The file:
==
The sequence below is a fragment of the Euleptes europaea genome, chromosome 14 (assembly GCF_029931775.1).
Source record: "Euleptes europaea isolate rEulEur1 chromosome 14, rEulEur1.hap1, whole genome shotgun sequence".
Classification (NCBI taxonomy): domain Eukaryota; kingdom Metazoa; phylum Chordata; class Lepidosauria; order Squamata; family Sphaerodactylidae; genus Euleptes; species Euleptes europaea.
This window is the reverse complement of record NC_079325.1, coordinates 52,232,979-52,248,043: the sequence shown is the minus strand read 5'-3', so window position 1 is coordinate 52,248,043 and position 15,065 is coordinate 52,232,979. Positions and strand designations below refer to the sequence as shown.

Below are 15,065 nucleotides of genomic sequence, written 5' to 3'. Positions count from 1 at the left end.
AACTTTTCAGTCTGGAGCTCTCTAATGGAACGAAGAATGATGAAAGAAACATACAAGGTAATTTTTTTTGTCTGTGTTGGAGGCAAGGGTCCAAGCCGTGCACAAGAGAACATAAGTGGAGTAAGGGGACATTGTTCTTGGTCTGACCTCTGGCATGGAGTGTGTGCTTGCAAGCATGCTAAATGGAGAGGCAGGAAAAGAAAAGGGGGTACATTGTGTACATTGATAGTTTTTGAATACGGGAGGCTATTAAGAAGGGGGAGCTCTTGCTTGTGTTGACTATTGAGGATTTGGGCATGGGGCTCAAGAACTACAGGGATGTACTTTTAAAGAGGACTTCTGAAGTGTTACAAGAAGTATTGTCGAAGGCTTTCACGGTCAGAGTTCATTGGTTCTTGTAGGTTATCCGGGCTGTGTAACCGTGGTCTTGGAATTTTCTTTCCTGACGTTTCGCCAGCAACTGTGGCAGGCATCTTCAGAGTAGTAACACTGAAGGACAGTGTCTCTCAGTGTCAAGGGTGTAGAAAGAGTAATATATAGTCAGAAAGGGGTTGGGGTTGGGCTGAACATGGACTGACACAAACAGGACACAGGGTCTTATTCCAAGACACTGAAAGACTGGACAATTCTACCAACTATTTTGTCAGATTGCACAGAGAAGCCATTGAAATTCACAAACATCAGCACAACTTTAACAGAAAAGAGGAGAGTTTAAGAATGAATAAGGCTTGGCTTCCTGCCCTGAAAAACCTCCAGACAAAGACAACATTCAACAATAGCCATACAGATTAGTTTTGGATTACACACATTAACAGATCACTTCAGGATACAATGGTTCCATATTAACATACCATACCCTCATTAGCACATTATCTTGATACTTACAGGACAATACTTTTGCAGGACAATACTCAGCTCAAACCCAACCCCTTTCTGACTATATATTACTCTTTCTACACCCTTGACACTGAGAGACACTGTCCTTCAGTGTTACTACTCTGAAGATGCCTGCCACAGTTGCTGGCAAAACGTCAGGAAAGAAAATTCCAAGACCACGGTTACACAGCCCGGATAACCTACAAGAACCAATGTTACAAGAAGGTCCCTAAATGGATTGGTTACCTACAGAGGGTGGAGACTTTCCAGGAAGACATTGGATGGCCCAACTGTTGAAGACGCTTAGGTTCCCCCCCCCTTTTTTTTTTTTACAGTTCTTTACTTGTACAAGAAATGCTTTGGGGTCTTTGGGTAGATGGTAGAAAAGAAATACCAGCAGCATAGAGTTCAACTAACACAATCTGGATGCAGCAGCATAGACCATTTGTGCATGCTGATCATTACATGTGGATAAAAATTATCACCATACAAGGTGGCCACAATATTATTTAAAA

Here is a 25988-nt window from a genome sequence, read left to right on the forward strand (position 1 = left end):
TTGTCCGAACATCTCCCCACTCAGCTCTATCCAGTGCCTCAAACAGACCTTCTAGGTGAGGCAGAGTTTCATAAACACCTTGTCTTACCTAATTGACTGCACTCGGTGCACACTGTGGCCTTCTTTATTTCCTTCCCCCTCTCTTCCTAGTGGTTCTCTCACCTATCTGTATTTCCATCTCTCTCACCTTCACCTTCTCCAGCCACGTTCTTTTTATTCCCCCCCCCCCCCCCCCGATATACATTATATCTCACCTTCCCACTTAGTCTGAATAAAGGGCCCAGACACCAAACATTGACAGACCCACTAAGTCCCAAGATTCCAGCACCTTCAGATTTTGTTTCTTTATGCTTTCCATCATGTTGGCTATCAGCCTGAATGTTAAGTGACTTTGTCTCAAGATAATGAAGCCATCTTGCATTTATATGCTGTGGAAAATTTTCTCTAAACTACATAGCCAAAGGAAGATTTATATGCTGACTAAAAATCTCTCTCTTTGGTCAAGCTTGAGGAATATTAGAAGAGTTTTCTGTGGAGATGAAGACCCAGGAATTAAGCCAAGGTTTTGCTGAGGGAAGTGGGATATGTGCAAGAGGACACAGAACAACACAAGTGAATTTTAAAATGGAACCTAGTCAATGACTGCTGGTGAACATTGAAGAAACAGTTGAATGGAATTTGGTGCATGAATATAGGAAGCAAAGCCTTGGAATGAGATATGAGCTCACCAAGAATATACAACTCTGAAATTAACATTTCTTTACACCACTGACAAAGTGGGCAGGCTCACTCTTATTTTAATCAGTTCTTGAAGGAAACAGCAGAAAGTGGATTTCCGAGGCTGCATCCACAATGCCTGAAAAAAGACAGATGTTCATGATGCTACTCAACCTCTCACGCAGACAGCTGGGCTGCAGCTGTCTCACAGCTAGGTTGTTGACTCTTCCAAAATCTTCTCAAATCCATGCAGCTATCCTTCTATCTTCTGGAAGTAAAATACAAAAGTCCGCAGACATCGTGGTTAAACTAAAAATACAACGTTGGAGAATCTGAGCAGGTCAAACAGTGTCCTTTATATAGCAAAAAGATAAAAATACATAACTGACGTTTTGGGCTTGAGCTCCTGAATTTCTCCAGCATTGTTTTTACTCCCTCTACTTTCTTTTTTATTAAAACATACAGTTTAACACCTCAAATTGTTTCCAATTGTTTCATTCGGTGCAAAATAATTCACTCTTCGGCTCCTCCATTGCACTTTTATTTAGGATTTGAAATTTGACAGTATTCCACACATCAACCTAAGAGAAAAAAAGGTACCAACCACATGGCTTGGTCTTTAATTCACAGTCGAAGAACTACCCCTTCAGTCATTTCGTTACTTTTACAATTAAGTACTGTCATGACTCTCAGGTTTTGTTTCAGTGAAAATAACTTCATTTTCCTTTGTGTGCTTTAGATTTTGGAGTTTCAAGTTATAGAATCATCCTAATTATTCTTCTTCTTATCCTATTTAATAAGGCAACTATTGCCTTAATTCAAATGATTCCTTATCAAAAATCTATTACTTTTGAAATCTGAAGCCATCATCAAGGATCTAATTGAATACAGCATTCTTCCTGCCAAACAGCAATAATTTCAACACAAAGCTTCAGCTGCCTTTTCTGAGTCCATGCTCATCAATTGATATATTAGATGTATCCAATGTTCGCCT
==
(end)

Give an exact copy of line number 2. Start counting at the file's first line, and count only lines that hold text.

Source record: "Euleptes europaea isolate rEulEur1 chromosome 14, rEulEur1.hap1, whole genome shotgun sequence".